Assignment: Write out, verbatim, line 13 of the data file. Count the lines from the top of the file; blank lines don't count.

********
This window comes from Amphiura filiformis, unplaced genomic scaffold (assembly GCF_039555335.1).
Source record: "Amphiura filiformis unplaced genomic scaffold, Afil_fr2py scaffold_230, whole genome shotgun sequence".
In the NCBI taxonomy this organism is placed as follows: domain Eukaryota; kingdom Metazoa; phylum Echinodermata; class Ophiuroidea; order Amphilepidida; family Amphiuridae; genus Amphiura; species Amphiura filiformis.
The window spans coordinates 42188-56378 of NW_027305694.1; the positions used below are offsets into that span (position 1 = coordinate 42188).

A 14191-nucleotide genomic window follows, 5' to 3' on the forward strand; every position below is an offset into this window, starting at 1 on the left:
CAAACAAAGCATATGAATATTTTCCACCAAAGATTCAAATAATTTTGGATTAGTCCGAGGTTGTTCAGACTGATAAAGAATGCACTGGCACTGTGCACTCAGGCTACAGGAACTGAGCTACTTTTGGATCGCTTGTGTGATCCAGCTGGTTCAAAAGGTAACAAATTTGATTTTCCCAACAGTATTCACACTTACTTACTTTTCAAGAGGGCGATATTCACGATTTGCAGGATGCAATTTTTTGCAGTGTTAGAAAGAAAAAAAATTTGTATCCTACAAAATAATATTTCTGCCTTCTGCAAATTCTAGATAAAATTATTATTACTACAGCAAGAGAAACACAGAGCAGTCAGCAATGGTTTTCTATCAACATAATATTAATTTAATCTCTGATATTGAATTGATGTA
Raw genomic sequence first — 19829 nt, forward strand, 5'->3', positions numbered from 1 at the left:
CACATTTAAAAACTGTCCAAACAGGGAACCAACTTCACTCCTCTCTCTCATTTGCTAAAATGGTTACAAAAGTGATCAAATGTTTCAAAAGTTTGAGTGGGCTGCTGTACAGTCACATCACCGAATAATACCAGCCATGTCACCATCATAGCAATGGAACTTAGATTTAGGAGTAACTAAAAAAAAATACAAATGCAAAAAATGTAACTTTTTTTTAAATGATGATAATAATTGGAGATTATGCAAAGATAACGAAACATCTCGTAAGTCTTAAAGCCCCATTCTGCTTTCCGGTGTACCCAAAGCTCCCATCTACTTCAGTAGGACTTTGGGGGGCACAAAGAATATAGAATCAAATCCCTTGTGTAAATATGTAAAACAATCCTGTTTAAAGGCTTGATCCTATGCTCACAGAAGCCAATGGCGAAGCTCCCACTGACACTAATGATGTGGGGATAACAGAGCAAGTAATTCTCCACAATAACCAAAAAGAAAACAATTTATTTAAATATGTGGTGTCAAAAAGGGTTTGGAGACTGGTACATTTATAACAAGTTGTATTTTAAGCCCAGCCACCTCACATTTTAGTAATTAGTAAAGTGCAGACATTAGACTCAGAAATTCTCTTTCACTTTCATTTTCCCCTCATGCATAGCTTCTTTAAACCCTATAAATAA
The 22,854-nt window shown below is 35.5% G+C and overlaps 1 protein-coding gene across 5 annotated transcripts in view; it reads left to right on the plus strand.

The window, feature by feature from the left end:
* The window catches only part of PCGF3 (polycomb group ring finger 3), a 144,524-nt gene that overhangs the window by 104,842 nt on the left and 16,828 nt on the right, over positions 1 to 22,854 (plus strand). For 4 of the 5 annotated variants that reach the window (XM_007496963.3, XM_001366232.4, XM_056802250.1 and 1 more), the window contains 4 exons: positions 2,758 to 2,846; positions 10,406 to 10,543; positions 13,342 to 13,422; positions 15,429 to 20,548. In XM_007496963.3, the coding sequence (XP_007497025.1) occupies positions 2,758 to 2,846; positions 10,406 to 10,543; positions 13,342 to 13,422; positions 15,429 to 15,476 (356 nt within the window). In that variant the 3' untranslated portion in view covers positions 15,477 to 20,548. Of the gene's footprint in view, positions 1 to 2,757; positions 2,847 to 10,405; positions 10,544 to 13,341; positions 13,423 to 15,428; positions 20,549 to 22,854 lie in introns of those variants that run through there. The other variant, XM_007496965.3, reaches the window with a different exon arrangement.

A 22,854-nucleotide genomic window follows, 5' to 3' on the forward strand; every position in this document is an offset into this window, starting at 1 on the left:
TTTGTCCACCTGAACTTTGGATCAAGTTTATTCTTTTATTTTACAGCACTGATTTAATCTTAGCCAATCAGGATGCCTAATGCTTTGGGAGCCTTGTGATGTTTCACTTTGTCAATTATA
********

TTTGTCCACCTGAACTTTGGATCAAGTTTATTCTTTTATTTTACAGCACTGATTTAATCTTAGCCAATCAGGATGCCTAATGCTTTGGGAGCCTTGTGATGTTTCACTTTGTCAATTATA